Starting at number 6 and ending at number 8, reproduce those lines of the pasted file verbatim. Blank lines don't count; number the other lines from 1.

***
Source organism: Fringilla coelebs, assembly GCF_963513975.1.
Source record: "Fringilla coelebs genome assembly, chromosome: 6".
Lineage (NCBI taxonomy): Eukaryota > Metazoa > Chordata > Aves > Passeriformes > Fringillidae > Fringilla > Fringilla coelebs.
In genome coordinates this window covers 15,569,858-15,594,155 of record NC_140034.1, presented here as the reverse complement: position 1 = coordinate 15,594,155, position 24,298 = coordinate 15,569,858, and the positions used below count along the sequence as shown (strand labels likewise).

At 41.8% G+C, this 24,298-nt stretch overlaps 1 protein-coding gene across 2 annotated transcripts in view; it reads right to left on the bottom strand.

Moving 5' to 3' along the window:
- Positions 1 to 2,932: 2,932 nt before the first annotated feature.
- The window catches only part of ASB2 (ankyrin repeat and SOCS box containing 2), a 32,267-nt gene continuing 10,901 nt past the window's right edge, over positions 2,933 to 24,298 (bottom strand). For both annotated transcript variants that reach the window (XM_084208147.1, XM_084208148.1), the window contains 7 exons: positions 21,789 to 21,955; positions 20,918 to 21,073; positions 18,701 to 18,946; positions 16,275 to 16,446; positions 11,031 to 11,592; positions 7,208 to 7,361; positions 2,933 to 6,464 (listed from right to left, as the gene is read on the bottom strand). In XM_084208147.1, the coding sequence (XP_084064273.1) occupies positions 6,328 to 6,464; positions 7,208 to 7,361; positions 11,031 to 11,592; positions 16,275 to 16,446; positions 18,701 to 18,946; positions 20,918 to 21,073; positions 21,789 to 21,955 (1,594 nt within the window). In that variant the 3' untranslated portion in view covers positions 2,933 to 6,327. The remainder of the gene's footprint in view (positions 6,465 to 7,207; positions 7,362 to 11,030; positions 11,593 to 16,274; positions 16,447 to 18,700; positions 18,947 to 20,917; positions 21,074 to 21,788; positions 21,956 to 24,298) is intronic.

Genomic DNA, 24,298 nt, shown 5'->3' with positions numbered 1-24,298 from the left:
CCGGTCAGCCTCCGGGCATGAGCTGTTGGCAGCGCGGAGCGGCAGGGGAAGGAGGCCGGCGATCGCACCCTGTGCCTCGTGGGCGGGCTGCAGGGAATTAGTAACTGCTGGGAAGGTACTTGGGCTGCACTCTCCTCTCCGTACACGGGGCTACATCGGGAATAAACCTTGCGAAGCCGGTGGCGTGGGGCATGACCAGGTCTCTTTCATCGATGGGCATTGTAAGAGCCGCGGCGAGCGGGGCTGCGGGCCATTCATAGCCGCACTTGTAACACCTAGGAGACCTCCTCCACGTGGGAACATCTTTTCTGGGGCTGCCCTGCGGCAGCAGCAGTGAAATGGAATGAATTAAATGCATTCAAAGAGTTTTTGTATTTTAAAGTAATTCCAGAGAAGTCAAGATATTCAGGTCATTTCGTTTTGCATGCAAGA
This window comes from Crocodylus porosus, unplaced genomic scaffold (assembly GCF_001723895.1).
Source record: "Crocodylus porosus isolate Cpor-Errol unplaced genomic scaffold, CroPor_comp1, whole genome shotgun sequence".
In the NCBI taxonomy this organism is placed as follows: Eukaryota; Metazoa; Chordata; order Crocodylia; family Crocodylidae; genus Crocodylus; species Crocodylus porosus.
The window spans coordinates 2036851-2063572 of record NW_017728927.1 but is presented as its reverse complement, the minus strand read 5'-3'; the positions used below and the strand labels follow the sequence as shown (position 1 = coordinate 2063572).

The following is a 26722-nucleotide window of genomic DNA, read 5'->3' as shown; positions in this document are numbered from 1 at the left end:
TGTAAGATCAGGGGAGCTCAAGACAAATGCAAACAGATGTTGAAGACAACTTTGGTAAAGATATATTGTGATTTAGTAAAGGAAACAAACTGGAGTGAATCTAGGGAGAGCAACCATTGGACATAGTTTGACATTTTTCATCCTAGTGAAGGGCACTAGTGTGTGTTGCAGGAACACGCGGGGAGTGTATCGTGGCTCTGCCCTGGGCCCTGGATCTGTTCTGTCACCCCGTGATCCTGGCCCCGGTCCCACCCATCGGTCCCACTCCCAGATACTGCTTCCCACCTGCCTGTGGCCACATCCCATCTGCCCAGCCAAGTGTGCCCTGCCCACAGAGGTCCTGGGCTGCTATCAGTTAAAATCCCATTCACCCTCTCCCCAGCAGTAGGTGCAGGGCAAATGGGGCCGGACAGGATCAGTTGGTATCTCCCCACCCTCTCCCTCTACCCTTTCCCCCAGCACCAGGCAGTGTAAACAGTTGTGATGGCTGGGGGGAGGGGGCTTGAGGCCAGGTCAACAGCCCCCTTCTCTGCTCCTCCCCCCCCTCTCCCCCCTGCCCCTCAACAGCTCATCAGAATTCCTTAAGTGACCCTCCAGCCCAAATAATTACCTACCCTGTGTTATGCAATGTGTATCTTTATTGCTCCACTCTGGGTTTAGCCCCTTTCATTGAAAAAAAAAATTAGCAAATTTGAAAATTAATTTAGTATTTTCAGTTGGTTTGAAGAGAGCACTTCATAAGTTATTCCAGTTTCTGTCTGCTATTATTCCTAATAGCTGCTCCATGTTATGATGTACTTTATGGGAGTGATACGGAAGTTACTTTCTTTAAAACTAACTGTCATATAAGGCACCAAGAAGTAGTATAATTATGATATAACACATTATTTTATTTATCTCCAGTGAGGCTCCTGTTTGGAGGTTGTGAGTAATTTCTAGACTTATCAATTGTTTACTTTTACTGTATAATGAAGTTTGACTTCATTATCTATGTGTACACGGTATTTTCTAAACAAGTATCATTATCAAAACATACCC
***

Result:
Moving 5' to 3' along the window:
- Positions 1 to 2,932: 2,932 nt before the first annotated feature.
- The window catches only part of ASB2 (ankyrin repeat and SOCS box containing 2), a 32,267-nt gene continuing 10,901 nt past the window's right edge, over positions 2,933 to 24,298 (bottom strand). For both annotated transcript variants that reach the window (XM_084208147.1, XM_084208148.1), the window contains 7 exons: positions 21,789 to 21,955; positions 20,918 to 21,073; positions 18,701 to 18,946; positions 16,275 to 16,446; positions 11,031 to 11,592; positions 7,208 to 7,361; positions 2,933 to 6,464 (listed from right to left, as the gene is read on the bottom strand). In XM_084208147.1, the coding sequence (XP_084064273.1) occupies positions 6,328 to 6,464; positions 7,208 to 7,361; positions 11,031 to 11,592; positions 16,275 to 16,446; positions 18,701 to 18,946; positions 20,918 to 21,073; positions 21,789 to 21,955 (1,594 nt within the window). In that variant the 3' untranslated portion in view covers positions 2,933 to 6,327. The remainder of the gene's footprint in view (positions 6,465 to 7,207; positions 7,362 to 11,030; positions 11,593 to 16,274; positions 16,447 to 18,700; positions 18,947 to 20,917; positions 21,074 to 21,788; positions 21,956 to 24,298) is intronic.